Shortly after one of the participants in the Xiamen International Half-Marathon crossed the finish line last year, he fell to the ground and later died. His wife is now suing the organizers on the grounds that he should never have been allowed to enter the race in the first place.
The man, surnamed Wu, had not registered with the marathon’s organizers but instead had procured his race number secondhand, which is not allowed. Moreover, he had received the number — F12530, with “F” standing for “female” — from a woman, making the organizers’ oversight even more glaring.
Wu was one of two runners who died in the marathon, held on Dec. 10, 2016, in the coastal city of Xiamen, in eastern China’s Fujian province.
In January, Wu’s wife, surnamed Liang, filed a lawsuit against both the marathon organization and the woman from whom Wu got his starting number, requesting 1.24 million yuan ($180,000) in compensation. The case was accepted by Xiamen’s Haicang District People’s Court on Wednesday.
Liang’s lawyer, Li Yonglü, told Sixth Tone that everyone involved in the transfer of the race number — including the organizers, officials at the starting line, and the woman whose number it was originally — should bear legal responsibility. “It’s easy to identify the participant’s gender by their registration number,” he said. “However, before Wu finished the race, nobody stopped him.”
Li said he has more than 17 years of experience running marathons himself, and that this case has exposed problems caused by the increasing popularity of such races. In 2014, 51 marathons were organized around China, with some 900,000 total participants. In 2016, those numbers leaped to 328 races and nearly 2.8 million runners. “This case has a warning effect. The development of marathons needs to be regulated,” Li said.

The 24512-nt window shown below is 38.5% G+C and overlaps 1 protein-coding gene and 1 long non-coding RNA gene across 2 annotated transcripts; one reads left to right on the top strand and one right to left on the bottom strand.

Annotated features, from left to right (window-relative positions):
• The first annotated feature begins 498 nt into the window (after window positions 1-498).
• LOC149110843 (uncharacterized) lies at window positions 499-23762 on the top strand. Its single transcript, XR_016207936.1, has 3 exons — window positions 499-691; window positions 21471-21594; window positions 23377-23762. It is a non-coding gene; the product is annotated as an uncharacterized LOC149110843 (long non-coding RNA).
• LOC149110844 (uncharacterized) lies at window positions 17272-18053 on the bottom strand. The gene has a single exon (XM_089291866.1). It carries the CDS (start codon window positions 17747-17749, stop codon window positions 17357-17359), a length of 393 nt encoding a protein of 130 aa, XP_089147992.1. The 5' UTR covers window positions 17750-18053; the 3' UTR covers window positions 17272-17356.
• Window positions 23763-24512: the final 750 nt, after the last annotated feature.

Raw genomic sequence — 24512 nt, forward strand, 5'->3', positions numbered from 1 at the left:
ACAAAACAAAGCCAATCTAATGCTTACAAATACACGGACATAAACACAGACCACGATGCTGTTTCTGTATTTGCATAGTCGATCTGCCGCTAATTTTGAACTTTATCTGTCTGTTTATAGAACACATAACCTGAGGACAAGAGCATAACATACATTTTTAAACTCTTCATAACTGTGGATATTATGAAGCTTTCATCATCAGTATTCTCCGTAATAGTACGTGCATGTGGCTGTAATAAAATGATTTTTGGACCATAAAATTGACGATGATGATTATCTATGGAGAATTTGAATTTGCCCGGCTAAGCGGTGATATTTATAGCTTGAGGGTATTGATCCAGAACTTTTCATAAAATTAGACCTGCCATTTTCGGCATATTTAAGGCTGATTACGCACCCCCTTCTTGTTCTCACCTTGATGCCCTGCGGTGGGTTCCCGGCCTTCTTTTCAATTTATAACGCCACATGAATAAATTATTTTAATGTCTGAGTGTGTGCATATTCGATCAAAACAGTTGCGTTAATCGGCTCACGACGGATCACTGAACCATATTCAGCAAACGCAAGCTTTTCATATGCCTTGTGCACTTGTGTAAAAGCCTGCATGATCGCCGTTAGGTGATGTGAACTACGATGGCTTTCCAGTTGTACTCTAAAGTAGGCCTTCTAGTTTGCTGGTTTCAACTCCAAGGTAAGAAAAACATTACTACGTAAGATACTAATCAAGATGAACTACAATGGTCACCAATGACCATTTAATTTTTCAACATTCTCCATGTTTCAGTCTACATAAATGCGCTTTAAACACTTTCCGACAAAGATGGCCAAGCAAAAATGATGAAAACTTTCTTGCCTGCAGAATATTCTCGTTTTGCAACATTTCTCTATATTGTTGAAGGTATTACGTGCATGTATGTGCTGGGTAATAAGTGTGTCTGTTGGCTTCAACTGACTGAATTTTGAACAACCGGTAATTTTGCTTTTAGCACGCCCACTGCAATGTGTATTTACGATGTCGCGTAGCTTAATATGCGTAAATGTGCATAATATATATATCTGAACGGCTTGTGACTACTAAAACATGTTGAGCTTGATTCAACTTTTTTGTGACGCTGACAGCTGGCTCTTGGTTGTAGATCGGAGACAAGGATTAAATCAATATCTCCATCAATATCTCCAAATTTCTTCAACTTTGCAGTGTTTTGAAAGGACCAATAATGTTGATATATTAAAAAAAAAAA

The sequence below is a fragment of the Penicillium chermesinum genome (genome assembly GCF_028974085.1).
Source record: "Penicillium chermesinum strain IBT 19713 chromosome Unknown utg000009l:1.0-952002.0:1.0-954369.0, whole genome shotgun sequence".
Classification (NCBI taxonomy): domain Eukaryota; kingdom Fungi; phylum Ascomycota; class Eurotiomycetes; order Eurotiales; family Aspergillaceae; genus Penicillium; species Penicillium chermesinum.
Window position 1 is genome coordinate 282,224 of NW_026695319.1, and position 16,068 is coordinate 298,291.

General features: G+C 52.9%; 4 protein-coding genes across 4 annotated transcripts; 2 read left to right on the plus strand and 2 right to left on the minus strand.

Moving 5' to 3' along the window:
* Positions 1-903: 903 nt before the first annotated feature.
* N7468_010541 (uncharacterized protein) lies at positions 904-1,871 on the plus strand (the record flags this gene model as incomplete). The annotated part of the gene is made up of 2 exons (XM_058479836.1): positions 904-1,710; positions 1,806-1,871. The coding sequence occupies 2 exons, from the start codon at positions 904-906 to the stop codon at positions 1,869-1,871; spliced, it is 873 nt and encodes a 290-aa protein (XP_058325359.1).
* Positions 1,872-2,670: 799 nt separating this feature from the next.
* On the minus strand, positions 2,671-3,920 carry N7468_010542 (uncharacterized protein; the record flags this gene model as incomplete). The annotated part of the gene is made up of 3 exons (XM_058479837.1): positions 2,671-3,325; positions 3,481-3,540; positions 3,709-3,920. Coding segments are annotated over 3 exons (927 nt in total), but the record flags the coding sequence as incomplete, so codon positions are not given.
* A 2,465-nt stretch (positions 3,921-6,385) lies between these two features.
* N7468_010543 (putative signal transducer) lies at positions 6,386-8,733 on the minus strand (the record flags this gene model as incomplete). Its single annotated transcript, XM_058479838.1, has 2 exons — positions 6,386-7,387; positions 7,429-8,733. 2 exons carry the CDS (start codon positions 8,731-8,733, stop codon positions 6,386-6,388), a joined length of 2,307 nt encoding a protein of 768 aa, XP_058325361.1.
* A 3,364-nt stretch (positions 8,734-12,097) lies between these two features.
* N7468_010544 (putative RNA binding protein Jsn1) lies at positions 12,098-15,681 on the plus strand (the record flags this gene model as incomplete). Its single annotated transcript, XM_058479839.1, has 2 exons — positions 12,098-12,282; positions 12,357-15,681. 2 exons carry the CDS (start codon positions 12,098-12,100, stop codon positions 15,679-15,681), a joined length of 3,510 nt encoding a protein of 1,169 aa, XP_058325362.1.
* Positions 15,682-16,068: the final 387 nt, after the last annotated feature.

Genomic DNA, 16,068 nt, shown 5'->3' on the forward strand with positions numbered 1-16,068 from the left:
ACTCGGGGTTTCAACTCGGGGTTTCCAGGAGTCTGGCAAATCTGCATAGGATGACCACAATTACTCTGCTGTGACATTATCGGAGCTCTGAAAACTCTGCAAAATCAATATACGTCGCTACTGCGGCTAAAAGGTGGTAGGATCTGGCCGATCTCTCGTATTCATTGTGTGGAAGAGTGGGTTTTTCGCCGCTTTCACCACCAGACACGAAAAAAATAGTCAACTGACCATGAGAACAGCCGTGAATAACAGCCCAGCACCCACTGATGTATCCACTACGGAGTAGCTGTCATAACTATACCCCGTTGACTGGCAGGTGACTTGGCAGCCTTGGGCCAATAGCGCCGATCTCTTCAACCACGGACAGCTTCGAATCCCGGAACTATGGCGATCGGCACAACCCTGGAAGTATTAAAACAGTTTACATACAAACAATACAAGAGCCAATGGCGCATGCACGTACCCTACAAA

The running craze has given rise to a lively online market for race registration numbers. Zhang Wen runs a shoe store in Shanghai and is an avid amateur runner. She told Sixth Tone that many people buy marathon starting numbers even though they’re not interested in running. “They sign up for the race and sell their registration at a higher price later,” she said.
On Xianyu, a secondhand transaction platform owned by internet giant Alibaba, several pages of search results can be found for people looking to buy or sell a place on the starting line.
One woman who had signed up for a marathon in Chengdu, a city in southwestern China, said she could no longer attend due to a scheduling conflict. She put her registration up for sale for the original price of 200 yuan. “But you cannot change the name,” the woman said when Sixth Tone approached her posing as a potential buyer. “Even if you win a prize, it’s mine.”
(Header image: Runners begin the Xiamen International Half-Marathon, Xiamen, Fujian province, Dec. 10, 2016. Chen Lijie/VCG)